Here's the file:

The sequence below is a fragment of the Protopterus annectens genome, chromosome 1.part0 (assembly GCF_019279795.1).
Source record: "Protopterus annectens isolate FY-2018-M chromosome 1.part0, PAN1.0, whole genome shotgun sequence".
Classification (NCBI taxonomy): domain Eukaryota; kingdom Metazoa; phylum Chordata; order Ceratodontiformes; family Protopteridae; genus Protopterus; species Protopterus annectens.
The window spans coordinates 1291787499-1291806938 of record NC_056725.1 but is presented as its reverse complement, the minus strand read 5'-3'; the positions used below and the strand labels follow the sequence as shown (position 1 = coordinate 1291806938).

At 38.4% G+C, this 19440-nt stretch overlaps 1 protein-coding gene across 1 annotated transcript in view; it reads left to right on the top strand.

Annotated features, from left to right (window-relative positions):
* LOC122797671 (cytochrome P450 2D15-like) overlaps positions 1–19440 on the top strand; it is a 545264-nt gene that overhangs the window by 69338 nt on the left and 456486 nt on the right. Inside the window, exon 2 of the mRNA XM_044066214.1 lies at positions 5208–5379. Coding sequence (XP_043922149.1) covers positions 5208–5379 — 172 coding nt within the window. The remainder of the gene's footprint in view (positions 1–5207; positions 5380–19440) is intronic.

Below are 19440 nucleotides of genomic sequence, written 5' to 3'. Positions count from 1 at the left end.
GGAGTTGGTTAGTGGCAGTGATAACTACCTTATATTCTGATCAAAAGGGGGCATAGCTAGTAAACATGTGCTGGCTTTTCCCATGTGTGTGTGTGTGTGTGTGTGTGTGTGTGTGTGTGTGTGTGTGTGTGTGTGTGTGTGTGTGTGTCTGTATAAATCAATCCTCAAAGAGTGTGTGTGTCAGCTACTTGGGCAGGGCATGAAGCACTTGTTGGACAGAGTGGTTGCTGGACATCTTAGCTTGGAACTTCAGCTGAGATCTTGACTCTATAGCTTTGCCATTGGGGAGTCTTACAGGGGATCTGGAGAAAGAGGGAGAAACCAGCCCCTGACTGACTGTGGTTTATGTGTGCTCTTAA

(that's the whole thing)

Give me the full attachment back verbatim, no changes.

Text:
The sequence below is a fragment of the Protopterus annectens genome, chromosome 1.part0 (assembly GCF_019279795.1).
Source record: "Protopterus annectens isolate FY-2018-M chromosome 1.part0, PAN1.0, whole genome shotgun sequence".
Classification (NCBI taxonomy): domain Eukaryota; kingdom Metazoa; phylum Chordata; order Ceratodontiformes; family Protopteridae; genus Protopterus; species Protopterus annectens.
The window spans coordinates 1291787499-1291806938 of record NC_056725.1 but is presented as its reverse complement, the minus strand read 5'-3'; the positions used below and the strand labels follow the sequence as shown (position 1 = coordinate 1291806938).

At 38.4% G+C, this 19440-nt stretch overlaps 1 protein-coding gene across 1 annotated transcript in view; it reads left to right on the top strand.

Annotated features, from left to right (window-relative positions):
* LOC122797671 (cytochrome P450 2D15-like) overlaps positions 1–19440 on the top strand; it is a 545264-nt gene that overhangs the window by 69338 nt on the left and 456486 nt on the right. Inside the window, exon 2 of the mRNA XM_044066214.1 lies at positions 5208–5379. Coding sequence (XP_043922149.1) covers positions 5208–5379 — 172 coding nt within the window. The remainder of the gene's footprint in view (positions 1–5207; positions 5380–19440) is intronic.

Below are 19440 nucleotides of genomic sequence, written 5' to 3'. Positions count from 1 at the left end.
GGAGTTGGTTAGTGGCAGTGATAACTACCTTATATTCTGATCAAAAGGGGGCATAGCTAGTAAACATGTGCTGGCTTTTCCCATGTGTGTGTGTGTGTGTGTGTGTGTGTGTGTGTGTGTGTGTGTGTGTGTGTGTGTGTGTGTGTGTCTGTATAAATCAATCCTCAAAGAGTGTGTGTGTCAGCTACTTGGGCAGGGCATGAAGCACTTGTTGGACAGAGTGGTTGCTGGACATCTTAGCTTGGAACTTCAGCTGAGATCTTGACTCTATAGCTTTGCCATTGGGGAGTCTTACAGGGGATCTGGAGAAAGAGGGAGAAACCAGCCCCTGACTGACTGTGGTTTATGTGTGCTCTTAA